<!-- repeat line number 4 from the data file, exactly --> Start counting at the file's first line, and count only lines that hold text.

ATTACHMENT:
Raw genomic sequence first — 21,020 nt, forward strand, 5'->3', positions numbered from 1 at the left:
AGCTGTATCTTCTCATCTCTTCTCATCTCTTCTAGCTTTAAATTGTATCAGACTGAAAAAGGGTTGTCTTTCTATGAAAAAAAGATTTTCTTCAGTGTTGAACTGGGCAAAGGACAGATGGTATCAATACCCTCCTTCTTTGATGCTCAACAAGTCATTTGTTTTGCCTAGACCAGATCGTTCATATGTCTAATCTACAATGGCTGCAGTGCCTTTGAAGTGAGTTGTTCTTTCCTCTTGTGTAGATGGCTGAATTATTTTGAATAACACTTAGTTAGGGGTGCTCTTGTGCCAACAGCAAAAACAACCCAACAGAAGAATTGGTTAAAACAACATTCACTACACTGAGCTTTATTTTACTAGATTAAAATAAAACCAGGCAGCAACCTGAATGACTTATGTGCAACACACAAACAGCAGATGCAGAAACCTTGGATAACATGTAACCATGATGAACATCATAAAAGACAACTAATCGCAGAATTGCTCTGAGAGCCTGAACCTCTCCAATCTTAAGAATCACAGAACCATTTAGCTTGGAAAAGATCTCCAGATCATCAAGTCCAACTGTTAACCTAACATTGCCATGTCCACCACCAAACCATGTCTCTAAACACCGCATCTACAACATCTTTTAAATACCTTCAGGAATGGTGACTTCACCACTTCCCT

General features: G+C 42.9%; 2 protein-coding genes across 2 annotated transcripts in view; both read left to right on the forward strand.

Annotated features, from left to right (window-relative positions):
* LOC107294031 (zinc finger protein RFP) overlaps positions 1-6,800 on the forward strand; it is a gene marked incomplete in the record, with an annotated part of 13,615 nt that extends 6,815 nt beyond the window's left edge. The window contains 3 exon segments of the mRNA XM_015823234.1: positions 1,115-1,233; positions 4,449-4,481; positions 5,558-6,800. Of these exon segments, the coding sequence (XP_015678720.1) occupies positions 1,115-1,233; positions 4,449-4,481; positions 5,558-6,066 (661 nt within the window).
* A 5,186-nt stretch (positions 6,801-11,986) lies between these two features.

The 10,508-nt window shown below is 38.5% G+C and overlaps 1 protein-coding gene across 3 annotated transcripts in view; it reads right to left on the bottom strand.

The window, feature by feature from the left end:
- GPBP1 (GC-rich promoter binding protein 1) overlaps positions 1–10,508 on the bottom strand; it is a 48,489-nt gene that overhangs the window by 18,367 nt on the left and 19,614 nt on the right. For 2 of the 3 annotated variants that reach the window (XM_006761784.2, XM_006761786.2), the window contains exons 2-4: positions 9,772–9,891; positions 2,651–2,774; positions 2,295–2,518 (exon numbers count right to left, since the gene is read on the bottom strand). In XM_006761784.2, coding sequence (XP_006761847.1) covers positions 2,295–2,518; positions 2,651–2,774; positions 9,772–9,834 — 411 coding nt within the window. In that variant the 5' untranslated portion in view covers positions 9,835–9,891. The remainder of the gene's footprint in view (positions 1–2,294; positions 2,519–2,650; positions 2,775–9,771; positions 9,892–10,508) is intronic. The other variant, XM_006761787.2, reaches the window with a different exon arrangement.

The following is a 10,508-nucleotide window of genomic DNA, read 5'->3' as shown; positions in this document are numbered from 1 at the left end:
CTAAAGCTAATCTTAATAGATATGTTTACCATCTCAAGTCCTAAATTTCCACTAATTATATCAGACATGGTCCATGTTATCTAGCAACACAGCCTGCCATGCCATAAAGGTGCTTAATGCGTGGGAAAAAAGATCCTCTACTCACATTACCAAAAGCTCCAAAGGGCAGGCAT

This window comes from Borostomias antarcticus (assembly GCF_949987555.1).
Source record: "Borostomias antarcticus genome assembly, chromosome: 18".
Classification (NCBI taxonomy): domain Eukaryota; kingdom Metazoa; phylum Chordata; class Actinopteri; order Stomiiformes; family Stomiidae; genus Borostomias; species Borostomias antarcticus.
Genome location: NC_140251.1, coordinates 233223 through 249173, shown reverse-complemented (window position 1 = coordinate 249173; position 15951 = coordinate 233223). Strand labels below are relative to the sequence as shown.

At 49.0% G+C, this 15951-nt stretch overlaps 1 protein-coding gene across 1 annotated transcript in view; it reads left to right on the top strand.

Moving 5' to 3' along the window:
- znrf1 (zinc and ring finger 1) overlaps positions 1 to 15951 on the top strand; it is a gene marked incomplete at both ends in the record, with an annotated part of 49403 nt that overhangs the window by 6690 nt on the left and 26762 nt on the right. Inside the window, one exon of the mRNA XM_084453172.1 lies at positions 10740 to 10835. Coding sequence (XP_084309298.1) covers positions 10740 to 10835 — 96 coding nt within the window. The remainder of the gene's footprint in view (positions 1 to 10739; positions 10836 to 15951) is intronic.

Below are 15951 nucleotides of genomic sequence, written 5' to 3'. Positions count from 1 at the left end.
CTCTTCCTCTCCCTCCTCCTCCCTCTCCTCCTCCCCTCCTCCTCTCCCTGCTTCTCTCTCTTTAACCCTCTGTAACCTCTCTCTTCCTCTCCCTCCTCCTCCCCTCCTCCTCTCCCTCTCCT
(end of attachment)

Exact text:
Annotated features, from left to right (window-relative positions):